If you go into Melvin Van Peebles’ 1971 film, Sweet Sweetback’s Baadasssss Song, expecting “blaxploitation” as we’ve come to know it, you’re going to be sorely disappointed. You’d think, given the film’s elevated status, more folks would understand the fact that this is a supremely political polemic against the system. But no, first time viewers expect something like Shaft or Superfly, and get all weirded out by the fact that this is 50% French New Wave and the rest is unapologetically pro-black and anti-establishment.
“Director/writer/producer/editor/composer Melvin Van Peebles stars as a black orphan raised in a brothel and groomed to be a sex show performer. Set up by his boss and two corrupt cops for a murder he didn’t commit, Sweetback escapes custody and is thrust into an increasingly hallucinogenic world of violence and bigotry where no one can be trusted, and the possibility of death lurks at every corner…”
The movie opens with the titles, “This film is dedicated to all the brothers and sisters who had enough of the Man,” and later on goes to, “Starring THE BLACK COMMUNITY and BRER SOUL.” How are you surprised by the fact that Sweetback slugs a couple of cops, goes on the run, and it’s all because a racist police commissioner wants to make a good impression on a bunch of reporters? This is a movie that was embraced by the Black Panthers in Detroit, and helped turn it into a massive success. Don’t expect this to make allowances for your feelings.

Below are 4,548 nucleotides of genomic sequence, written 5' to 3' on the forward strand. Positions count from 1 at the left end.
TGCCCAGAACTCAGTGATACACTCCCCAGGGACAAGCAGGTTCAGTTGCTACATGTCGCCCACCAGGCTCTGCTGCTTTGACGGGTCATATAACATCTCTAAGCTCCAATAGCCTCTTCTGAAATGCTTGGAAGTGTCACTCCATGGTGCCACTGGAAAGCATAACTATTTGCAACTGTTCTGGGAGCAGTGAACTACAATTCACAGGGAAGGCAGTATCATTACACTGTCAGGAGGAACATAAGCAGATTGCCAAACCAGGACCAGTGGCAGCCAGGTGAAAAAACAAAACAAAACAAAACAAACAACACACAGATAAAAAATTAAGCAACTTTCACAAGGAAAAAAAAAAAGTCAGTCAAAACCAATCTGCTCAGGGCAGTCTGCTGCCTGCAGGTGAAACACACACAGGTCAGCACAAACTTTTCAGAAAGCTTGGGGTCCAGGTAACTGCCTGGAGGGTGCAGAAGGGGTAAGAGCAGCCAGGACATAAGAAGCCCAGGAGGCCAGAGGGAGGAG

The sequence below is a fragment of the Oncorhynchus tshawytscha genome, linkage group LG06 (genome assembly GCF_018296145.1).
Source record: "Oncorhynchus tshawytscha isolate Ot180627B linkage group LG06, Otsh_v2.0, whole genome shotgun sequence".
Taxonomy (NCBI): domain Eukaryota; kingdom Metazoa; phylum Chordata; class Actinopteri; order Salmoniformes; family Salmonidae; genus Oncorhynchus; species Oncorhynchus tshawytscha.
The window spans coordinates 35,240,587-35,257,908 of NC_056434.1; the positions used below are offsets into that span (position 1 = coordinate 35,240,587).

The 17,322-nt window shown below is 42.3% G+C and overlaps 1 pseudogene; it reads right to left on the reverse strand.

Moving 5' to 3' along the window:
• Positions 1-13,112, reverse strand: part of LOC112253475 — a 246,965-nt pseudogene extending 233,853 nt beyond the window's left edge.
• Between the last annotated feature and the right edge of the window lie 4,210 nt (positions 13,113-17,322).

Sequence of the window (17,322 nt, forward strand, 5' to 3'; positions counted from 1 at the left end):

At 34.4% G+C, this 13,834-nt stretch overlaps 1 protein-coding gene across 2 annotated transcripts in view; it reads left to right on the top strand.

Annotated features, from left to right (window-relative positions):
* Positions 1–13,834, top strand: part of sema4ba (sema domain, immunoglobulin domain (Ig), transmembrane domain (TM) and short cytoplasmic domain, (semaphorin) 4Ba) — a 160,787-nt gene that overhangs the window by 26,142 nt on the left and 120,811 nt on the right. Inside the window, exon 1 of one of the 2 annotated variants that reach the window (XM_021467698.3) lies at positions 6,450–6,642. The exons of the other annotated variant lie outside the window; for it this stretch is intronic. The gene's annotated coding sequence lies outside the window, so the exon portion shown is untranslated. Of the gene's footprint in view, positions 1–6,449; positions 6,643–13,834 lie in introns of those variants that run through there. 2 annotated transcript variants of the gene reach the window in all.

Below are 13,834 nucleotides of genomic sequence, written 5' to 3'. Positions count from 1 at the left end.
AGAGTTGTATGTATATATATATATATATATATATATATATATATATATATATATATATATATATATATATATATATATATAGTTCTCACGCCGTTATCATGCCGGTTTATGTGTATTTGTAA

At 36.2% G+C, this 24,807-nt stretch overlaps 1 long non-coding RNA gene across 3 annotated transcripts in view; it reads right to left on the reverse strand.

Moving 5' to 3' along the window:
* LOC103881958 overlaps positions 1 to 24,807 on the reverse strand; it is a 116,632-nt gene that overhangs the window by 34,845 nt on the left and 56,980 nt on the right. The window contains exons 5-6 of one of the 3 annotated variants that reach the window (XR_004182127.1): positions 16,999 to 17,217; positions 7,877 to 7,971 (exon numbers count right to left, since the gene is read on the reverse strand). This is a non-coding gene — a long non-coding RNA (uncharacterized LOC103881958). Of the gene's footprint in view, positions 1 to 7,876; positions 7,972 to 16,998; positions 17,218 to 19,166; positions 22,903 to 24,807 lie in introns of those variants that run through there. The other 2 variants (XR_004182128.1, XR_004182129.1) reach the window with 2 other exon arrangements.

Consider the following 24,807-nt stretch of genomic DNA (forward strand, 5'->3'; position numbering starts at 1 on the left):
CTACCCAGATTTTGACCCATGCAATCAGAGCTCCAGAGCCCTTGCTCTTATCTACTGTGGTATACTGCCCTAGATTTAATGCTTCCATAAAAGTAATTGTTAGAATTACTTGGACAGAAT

The film looks amazing. It’s had quite a few releases over the years, but they’ve never quite managed to overcome the budgetary limitations of the original film: the night shots were always nearly obscured, and due to the fact that so many of the elements were sourced from different films, it’s always been difficult to figure how much of the hallucinatory, confusing viewing experience was intentional, and how much of it was because it was 16mm blown up to 35mm.
Suffice it to say, Vinegar Syndrome has managed to correct everything to the best of their abilities, and Sweetback looks absolutely amazing here. The scenes of double-exposure aren’t the cloudy mess they’ve usually been, and the way the colorized inverted negatives look pop off the screen with a heretofore unseen vibrancy.
There’s a lot of overlap between the various interview and documentary extras on the Sweetback Blu-ray, so you’ll hear a few stories repeatedly, to say nothing of what’s covered in Travis Crawford’s booklet essay. Thankfully, that allows for probably the fullest story of Van Peebles’ seminal film, and the man certainly knows how to tell an entertaining and interesting story, although in “The Real Deal (What it was…is!),” Van Peebles says, “There’s a thousand stories I could tell, but I don’t think I will.”
After talking about eating a lizard and getting the clap while shooting a sex scene, suddenly he’s coy. Thankfully, that’s the only moment in all of the material wherein someone pulls their punches. Even “One Baadasssss Woman!” — an interview with actress Niva Ruschell — sees the story of Sweetback’s defloration at the beginning of the film rendered in something like open honesty.
It’s all a fantastic package, and those who want to enjoy Sweet Sweetback’s Baadasssss Song as a film, they can, but those who want to delve into every aspect possible regarding its production, filming, reception, and legacy will also find themselves swimming in a pool of content.
Sweet Sweetback’s Baadasssss Song is available on Blu-ray / DVD combo from Vinegar Syndrome.
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